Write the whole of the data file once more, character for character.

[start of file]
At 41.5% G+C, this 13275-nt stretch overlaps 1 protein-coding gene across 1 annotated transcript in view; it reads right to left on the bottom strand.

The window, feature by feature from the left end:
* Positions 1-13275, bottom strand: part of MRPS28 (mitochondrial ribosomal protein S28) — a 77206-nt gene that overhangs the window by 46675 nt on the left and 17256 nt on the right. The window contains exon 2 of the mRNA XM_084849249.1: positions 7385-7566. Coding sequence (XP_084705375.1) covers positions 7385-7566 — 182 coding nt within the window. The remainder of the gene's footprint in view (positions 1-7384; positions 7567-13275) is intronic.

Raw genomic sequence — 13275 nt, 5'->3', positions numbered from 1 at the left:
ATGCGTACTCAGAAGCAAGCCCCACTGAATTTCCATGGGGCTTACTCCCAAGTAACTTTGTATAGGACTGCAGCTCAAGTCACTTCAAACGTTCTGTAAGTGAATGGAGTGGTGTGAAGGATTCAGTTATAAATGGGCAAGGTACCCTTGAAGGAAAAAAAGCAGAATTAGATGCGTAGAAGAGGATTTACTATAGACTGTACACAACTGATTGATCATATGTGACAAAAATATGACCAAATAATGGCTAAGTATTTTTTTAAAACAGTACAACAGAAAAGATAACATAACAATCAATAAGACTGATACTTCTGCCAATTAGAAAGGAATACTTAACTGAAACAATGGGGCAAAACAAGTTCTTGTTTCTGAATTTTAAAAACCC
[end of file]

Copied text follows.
At 41.5% G+C, this 13275-nt stretch overlaps 1 protein-coding gene across 1 annotated transcript in view; it reads right to left on the bottom strand.

The window, feature by feature from the left end:
* Positions 1-13275, bottom strand: part of MRPS28 (mitochondrial ribosomal protein S28) — a 77206-nt gene that overhangs the window by 46675 nt on the left and 17256 nt on the right. The window contains exon 2 of the mRNA XM_084849249.1: positions 7385-7566. Coding sequence (XP_084705375.1) covers positions 7385-7566 — 182 coding nt within the window. The remainder of the gene's footprint in view (positions 1-7384; positions 7567-13275) is intronic.

Raw genomic sequence — 13275 nt, 5'->3', positions numbered from 1 at the left:
ATGCGTACTCAGAAGCAAGCCCCACTGAATTTCCATGGGGCTTACTCCCAAGTAACTTTGTATAGGACTGCAGCTCAAGTCACTTCAAACGTTCTGTAAGTGAATGGAGTGGTGTGAAGGATTCAGTTATAAATGGGCAAGGTACCCTTGAAGGAAAAAAAGCAGAATTAGATGCGTAGAAGAGGATTTACTATAGACTGTACACAACTGATTGATCATATGTGACAAAAATATGACCAAATAATGGCTAAGTATTTTTTTAAAACAGTACAACAGAAAAGATAACATAACAATCAATAAGACTGATACTTCTGCCAATTAGAAAGGAATACTTAACTGAAACAATGGGGCAAAACAAGTTCTTGTTTCTGAATTTTAAAAACCC